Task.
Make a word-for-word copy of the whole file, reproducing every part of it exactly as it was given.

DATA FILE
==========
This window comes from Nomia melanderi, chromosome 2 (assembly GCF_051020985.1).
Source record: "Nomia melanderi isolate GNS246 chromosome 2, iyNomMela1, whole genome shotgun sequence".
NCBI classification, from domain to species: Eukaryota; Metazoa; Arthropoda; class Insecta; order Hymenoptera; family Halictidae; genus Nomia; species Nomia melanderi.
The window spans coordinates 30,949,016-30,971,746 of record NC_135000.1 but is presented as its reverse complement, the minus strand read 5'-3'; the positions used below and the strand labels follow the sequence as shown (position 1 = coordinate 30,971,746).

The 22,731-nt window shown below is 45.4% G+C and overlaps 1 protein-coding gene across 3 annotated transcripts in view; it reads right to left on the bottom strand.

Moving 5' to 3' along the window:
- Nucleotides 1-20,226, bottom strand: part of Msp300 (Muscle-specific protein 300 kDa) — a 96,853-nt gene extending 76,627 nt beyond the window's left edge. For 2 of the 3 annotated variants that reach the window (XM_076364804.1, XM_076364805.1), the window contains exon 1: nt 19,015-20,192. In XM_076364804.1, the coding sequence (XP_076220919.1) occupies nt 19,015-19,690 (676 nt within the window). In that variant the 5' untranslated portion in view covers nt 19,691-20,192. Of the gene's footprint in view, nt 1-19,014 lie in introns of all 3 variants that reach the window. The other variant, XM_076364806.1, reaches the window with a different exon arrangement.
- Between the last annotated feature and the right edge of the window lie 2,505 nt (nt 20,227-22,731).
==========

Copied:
This window comes from Nomia melanderi, chromosome 2 (assembly GCF_051020985.1).
Source record: "Nomia melanderi isolate GNS246 chromosome 2, iyNomMela1, whole genome shotgun sequence".
NCBI classification, from domain to species: Eukaryota; Metazoa; Arthropoda; class Insecta; order Hymenoptera; family Halictidae; genus Nomia; species Nomia melanderi.
The window spans coordinates 30,949,016-30,971,746 of record NC_135000.1 but is presented as its reverse complement, the minus strand read 5'-3'; the positions used below and the strand labels follow the sequence as shown (position 1 = coordinate 30,971,746).

The 22,731-nt window shown below is 45.4% G+C and overlaps 1 protein-coding gene across 3 annotated transcripts in view; it reads right to left on the bottom strand.

Moving 5' to 3' along the window:
- Nucleotides 1-20,226, bottom strand: part of Msp300 (Muscle-specific protein 300 kDa) — a 96,853-nt gene extending 76,627 nt beyond the window's left edge. For 2 of the 3 annotated variants that reach the window (XM_076364804.1, XM_076364805.1), the window contains exon 1: nt 19,015-20,192. In XM_076364804.1, the coding sequence (XP_076220919.1) occupies nt 19,015-19,690 (676 nt within the window). In that variant the 5' untranslated portion in view covers nt 19,691-20,192. Of the gene's footprint in view, nt 1-19,014 lie in introns of all 3 variants that reach the window. The other variant, XM_076364806.1, reaches the window with a different exon arrangement.
- Between the last annotated feature and the right edge of the window lie 2,505 nt (nt 20,227-22,731).